1) Make classic structure (market, company, competitors, feasibility of exit)

2) Make subpoints (e.g. in market: size, growth rates, profitability, segmentation, etc)

3) Present your 1st level Hypothesis:

  • - "In order to understand whether we should invest in Company A, I would like to check that the Market is Attractive, the Company is Attractive, the competition is favorable and we have good opportunities for of exit"

4) Present the main 2nd level Hypothesis:

  • "In the market, I would like to make sure that the market is big enough and growing;
  • In the company I would like to find additional opportunities for growth;
  • In competition I would like to check that the market is fragmented enough;
  • Finally, I would like to check if we have potential buyers and can achieve desired exit multiples"

Another way to use hypothesis is using the hypothesis to prioritize your analysis:

1) Make a structure: "Problem in sales may be related to Sales Motivation, Sales Strategy, Sales Coverage, and Sales Process:

2) Prioritize a part of the structure based on your knowledge / common sense / available data: "Taking into account that motivation is the core problem of the sales organization, I would like to prioritize this part of the analysis"

Good luck!

Hi,

First, the hypothesis are not officially required for a McKinsey interview. That's smth Victor Cheng proposed to market his books. However, now there is a whole generation of interviewers who were prepared on his books and they might be looking for the hypothesis:)

There are two ways to use the hypothesis:

First - presenting a structure using the hypothesis. For example, if you are having a PE (private equity) case, you should do the following:

1) Make classic structure (market, company, competitors, feasibility of exit)

2) Make subpoints (e.g. in market: size, growth rates, profitability, segmentation, etc)

3) Present your 1st level Hypothesis:

  • - "In order to understand whether we should invest in Company A, I would like to check that the Market is Attractive, the Company is Attractive, the competition is favorable and we have good opportunities for of exit"

4) Present the main 2nd level Hypothesis:

  • "In the market, I would like to make sure that the market is big enough and growing;
  • In the company I would like to find additional opportunities for growth;
  • In competition I would like to check that the market is fragmented enough;
  • Finally, I would like to check if we have potential buyers and can achieve desired exit multiples"

Another way to use hypothesis is using the hypothesis to prioritize your analysis:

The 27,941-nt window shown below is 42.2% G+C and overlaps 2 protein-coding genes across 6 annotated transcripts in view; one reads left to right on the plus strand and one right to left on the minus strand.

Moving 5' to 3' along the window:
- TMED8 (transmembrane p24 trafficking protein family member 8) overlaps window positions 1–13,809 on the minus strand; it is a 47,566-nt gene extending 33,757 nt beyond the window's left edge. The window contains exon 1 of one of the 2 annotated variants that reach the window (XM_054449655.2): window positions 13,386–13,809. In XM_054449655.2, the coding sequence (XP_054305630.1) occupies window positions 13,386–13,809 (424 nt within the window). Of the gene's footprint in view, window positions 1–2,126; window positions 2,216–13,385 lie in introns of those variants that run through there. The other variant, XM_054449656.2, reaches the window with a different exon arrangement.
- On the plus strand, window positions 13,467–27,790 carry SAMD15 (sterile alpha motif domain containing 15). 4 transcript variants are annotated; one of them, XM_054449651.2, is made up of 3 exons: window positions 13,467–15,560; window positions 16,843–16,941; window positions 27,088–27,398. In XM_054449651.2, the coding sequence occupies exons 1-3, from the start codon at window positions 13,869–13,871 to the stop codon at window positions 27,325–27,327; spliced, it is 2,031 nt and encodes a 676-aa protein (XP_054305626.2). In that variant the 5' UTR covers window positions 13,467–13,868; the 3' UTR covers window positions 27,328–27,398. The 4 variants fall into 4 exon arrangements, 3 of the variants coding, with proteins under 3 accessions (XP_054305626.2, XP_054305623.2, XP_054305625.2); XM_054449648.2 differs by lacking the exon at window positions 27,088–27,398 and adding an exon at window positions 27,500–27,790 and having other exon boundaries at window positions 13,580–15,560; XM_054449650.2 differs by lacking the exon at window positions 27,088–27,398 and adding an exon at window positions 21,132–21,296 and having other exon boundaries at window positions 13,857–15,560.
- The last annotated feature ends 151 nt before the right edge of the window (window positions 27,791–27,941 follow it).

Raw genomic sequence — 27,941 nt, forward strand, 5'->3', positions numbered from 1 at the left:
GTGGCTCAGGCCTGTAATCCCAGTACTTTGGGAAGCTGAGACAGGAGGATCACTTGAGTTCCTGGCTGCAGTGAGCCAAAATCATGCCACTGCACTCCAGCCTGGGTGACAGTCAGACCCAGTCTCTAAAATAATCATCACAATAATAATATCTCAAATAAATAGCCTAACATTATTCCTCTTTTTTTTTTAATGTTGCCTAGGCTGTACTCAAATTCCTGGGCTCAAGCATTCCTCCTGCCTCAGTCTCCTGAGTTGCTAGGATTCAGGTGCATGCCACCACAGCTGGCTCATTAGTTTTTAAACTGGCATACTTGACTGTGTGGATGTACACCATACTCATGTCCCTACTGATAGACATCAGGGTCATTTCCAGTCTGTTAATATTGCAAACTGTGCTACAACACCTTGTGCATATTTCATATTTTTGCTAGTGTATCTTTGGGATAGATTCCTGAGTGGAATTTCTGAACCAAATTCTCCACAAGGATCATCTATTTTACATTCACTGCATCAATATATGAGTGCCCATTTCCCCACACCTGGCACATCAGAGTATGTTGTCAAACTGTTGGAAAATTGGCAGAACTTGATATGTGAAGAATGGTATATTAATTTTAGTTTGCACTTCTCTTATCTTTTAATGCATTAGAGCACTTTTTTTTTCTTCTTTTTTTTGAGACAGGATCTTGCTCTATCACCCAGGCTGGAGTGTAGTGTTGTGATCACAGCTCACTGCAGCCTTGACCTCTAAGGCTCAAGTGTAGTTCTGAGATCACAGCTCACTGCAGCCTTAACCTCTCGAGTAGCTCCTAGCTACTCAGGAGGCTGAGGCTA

1) Make a structure: "Problem in sales may be related to Sales Motivation, Sales Strategy, Sales Coverage, and Sales Process:

2) Prioritize a part of the structure based on your knowledge / common sense / available data: "Taking into account that motivation is the core problem of the sales organization, I would like to prioritize this part of the analysis"

Good luck!

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Slightly disagree with Sidi - probably more semantics: a hypothesis is a way for you to focus your thoughts and know what you need to prove - just like creating slides is also a way for consultants to crystallize their thinking, even if noone will see them. We do not expect you to state a hypothesis early on, but it can help you to think "my hypothesis is that the client's objective is possible", even if you don't say it out loud.

Beyond this, remember a hypothesis is just that. If you disprove it, no worries -> simply formulate a new one and keep going. We make wrong hypithesis all the time. What matters is you remain structured and keep driving to an answer

Slightly disagree with Sidi - probably more semantics: a hypothesis is a way for you to focus your thoughts and know what you need to prove - just like creating slides is also a way for consultants to crystallize their thinking, even if noone will see them. We do not expect you to state a hypothesis early on, but it can help you to think "my hypothesis is that the client's objective is possible", even if you don't say it out loud.

Beyond this, remember a hypothesis is just that. If you disprove it, no worries -> simply formulate a new one and keep going. We make wrong hypithesis all the time. What matters is you remain structured and keep driving to an answer